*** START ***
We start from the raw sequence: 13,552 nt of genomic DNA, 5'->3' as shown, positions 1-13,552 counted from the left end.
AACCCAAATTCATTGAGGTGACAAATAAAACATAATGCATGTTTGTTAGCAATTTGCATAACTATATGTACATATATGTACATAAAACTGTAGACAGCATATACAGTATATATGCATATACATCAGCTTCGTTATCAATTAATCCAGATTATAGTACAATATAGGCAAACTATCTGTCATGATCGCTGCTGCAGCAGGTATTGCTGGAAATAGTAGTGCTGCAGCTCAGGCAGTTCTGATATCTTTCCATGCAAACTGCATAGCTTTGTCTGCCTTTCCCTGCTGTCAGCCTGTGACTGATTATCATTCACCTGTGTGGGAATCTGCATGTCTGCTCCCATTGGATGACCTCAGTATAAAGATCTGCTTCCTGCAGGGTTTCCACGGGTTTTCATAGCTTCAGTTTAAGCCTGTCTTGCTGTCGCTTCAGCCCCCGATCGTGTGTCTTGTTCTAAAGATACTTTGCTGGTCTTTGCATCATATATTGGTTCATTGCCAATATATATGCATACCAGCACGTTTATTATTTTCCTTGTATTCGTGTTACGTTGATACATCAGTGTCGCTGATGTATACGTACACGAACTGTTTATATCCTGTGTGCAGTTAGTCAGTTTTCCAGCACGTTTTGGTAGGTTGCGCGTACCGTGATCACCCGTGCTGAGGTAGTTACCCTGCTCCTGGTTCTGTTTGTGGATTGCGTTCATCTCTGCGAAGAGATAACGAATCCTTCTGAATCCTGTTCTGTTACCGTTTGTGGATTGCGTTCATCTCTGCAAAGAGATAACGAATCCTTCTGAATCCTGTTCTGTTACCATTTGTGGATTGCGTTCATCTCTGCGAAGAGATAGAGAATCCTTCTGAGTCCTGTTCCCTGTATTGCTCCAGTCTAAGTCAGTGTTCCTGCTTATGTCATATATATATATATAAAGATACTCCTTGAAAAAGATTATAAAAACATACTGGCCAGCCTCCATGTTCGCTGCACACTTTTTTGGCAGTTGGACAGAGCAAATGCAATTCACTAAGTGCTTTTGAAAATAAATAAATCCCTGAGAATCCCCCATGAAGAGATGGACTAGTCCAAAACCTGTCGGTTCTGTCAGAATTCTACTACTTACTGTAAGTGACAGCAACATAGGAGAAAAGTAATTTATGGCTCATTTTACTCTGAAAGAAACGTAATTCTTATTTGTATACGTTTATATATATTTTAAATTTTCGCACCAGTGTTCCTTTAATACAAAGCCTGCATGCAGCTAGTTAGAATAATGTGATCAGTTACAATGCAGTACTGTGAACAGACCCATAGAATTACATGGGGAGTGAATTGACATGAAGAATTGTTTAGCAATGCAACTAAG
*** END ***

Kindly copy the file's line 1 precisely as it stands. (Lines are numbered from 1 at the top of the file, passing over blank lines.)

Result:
We start from the raw sequence: 13,552 nt of genomic DNA, 5'->3' as shown, positions 1-13,552 counted from the left end.